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New Horizons has Ultima Thule in view

The legendary craft that flew past Pluto in 2015 is still heading outward. New Horizons will sweep past its next target, nicknamed Ultima Thule, on New Year’s Day, 2019.

There are 2 highly processed images here, acquired by New Horizons on August 16, 2018. At left, a composite, produced by adding together 48 different exposures, each with an exposure time of 29.967 seconds. The predicted position of the Kuiper Belt object nicknamed Ultima Thule is indicated by the yellow crosshairs. At right, a magnified view of the region in the yellow box, after subtraction of background stars. There it is! Image via NASA/Johns Hopkins University/Southwest Research Institute.

The New Horizons spacecraft will remain forever in our hearts as the craft that provided our first glimpses of tiny Pluto and its system of moons in 2015. Now New Horizons is headed toward its next target, a Kuiper Belt Object (KBO) called 2014 MU69, nicknamed Ultima Thule. New Horizons is moving fast. But space is vast, and distances in the outer solar system are great. So the New Horizons team was reassured earlier this month when the craft returned its first images of Ultima, showing the little KBO is very close to where scientists predicted it would be.

That’s good! It means New Horizons is being targeted in the right direction.

And so New Horizons will continue on its course toward this object, due to make its closest encounter on New Year’s Day, 2019.

Just how fast is New Horizons, by the way? At its launch on January 19, 2006, it was said to be the fastest spacecraft ever to leave Earth orbit. Since then, other craft have been determined to be faster. For example, the Parker Solar Probe, which launched earlier this month (August 12, 2018) is faster. Still, New Horizons is very fast, about 100 times faster than an earthly jet The tweet below, from 2015, is a great illustration.

And now New Horizons has its first images of its next target, Ultima Thule, an object that had not been discovered yet when this craft was launched. The set of 48 images were transmitted home through NASA’s Deep Space Network.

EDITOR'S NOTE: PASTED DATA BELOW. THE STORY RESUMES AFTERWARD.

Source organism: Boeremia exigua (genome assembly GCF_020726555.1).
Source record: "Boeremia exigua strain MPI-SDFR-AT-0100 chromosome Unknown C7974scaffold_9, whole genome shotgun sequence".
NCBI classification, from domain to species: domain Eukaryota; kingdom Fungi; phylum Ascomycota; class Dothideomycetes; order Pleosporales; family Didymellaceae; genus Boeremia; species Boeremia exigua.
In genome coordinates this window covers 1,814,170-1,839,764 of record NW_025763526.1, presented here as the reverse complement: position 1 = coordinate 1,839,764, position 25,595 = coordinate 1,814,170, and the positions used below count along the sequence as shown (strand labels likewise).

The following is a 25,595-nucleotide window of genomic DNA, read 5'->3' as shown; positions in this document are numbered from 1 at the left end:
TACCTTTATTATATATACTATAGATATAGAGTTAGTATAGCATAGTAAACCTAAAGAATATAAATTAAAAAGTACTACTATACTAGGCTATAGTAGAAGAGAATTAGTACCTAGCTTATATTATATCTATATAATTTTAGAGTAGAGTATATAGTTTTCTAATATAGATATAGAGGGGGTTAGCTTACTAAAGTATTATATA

NASA said the New Horizons team was thrilled – if not a little surprised – that New Horizons’ telescopic Long Range Reconnaissance Imager (LORRI) was able to see the small, dim object while still more than 100 million miles (160 million km) away, and against a dense background of stars. Hal Weaver, New Horizons project scientist, said in a statement:

The image field is extremely rich with background stars, which makes it difficult to detect faint objects. It really is like finding a needle in a haystack. In these first images, Ultima appears only as a bump on the side of a background star that’s roughly 17 times brighter, but Ultima will be getting brighter – and easier to see – as the spacecraft gets closer.

This first detection is important, NASA said, because the observations New Horizons makes of Ultima over the next four months will help the mission team refine the spacecraft’s course toward a closest approach to Ultima, at 12:33 a.m. EST on January 1, 2019.

The Ultima flyby will be the first-ever close-up exploration of a small Kuiper Belt object and the farthest exploration of any planetary body in history.

Ultima is clearly detected in this image, very close to where scientists predicted, indicating to the team that New Horizons is being targeted in the right direction. At the time of this observation, Ultima Thule was 107 million miles (172 million km) from the New Horizons spacecraft and 4 billion miles (6.5 billion km) from our sun. Image via NASA/Johns Hopkins University/Southwest Research Institute.

Bottom line: The New Horizons spacecraft acquired its first images of its next target – the Kuiper Belt Object called 2014 MU69, nicknamed Ultima Thule – on August 16, 2018.

Via Johns Hopkins University

Deborah Byrd

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